McGee won't go into that much detail but referenced challenges that came with building an international school from scratch.
The PRISMS board chair declined to be interviewed for this story, but McGee characterized the separation agreement as "mutually and amicably reached."
The issues facing McGee
McGee's contract with the Palo Alto school district has an end date of June 30, 2018, and contains stipulations about insurance, relocation expenses and salary increases.
McGee will be paid $295,000 for 224 days of service, but because he will only work 205 days in the first year, he will earn the lower $270,416, according to the contract.
He will receive health, dental, vision and "other fringe benefits" paid by the district. The district will also provide him with a monthly automobile allowance of $750 to purchase, use, maintain and insure a car for district business.
The district will reimburse McGee for expenses of up to $15,000 incurred as part of his move from New Jersey to Palo Alto. McGee will also be able to take advantage of a $1 million zero-interest loan to purchase a home within the district.
Under the proposed contract, his first day as Palo Alto superintendent will be Aug. 1, giving him time he has said he needs to "ensure that PRISMS is in good hands." An interim superintendent will be appointed for the month of July, between Skelly's last day and McGee's first.
McGee will have to hit the ground running in August, with a range of issues that will demand his attention. High on that list is the district's handling of the U.S. Department of Education's Office of Civil Rights investigations, with two cases still open and the board's recent resolution alleging that factual errors and faulty investigation practices by the federal agency have "caused significant damage to the district and our dedicated educators."
McGee said he was informed about the resolution but was not involved at all in drafting it. Though he spoke about the topic this week with Mitchell and Associate Superintendent Charles Young, he said he does not want to comment until he has a more complete understanding of the issue.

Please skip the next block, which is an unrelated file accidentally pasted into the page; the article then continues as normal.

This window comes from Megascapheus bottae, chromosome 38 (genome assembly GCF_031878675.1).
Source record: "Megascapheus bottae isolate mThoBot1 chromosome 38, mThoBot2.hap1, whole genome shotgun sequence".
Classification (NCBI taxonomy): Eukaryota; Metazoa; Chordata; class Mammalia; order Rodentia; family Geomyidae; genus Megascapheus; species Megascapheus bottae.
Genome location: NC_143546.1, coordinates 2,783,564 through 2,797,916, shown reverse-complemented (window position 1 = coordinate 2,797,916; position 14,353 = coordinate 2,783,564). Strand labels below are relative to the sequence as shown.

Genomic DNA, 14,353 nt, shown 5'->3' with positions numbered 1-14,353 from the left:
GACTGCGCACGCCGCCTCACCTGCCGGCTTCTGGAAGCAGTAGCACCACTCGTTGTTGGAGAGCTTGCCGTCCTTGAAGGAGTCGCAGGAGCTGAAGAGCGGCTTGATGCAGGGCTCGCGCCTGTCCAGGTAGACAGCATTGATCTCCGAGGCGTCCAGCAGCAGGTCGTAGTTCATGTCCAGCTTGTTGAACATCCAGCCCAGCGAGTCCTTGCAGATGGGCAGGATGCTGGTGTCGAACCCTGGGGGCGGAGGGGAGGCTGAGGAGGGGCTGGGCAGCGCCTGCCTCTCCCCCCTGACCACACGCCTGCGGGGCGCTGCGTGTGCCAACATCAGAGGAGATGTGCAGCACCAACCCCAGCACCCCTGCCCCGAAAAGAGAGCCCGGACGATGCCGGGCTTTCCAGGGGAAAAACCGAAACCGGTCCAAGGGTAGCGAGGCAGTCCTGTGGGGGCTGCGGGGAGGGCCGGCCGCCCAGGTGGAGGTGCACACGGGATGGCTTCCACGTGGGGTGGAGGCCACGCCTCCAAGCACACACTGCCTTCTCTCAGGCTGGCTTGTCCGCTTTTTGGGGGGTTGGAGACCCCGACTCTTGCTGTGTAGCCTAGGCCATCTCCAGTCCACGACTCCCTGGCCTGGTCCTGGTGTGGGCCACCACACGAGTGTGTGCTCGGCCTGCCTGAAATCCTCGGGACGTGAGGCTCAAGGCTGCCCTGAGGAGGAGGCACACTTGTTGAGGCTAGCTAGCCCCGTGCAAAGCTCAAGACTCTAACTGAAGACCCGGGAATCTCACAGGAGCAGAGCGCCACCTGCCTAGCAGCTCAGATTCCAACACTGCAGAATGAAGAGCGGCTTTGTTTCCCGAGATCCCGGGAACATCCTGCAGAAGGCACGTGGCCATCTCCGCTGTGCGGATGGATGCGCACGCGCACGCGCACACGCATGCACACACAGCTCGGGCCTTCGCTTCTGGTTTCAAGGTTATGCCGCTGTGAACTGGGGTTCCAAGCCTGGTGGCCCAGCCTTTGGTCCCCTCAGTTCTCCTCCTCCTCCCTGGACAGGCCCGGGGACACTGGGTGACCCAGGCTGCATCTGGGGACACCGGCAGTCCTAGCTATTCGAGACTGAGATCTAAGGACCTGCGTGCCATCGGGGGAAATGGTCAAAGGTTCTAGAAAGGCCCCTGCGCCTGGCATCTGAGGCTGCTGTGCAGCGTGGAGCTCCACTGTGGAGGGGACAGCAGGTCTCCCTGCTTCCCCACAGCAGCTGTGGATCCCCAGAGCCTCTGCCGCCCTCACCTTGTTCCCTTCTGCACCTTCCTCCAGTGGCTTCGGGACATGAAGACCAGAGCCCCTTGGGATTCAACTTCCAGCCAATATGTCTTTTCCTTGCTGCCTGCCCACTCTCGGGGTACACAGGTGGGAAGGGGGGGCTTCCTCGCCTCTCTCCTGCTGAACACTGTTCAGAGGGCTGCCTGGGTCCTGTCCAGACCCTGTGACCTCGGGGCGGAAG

McGee said he has dealt with the Office for Civil Rights once, when an investigation related to hiring issues was opened during his first superintendency in Illinois. He said the administration "followed all the proper procedures" and didn't have any findings.
Also on McGee's desk will be the renewal of the city's lease of Cubberley Community Center, the sprawling 4000 Middlefield Road site that since 1989 has brought about $136 million in city payments to the school district and currently generates $7.1 million each year. The city and district have been at odds this year over the lease, which is set to expire in December, in particular over a "covenant not to develop" five school sites that were vacant at the time the lease was created. The City Council would like to eliminate the covenant, but the school district alleges that voters who in 1987 approved a utility user's tax to help fund education — in lieu of selling the five school sites for redevelopment — intended it to continue.
There is also the district's longtime plan to open a 13th elementary school, an expansion the board again put on hold this March, citing slowed enrollment growth. A majority of board members agreed with Skelly's recommendation at the time to let his replacement take a fresh look at the issue next year.
Palo Alto Unified is also in the throes of major construction projects throughout the district, funded by the $378 million "Strong Schools Bond" measure voters approved in 2008. Projects on the district's 17 campuses include a media arts building at Palo Alto High School and two-story classroom buildings at Paly, Gunn, JLS Middle School and Duveneck, Fairmeadow and Ohlone elementary schools. Other projects, including a new performing arts center at Paly, have yet to break ground.
This story contains 4738 words.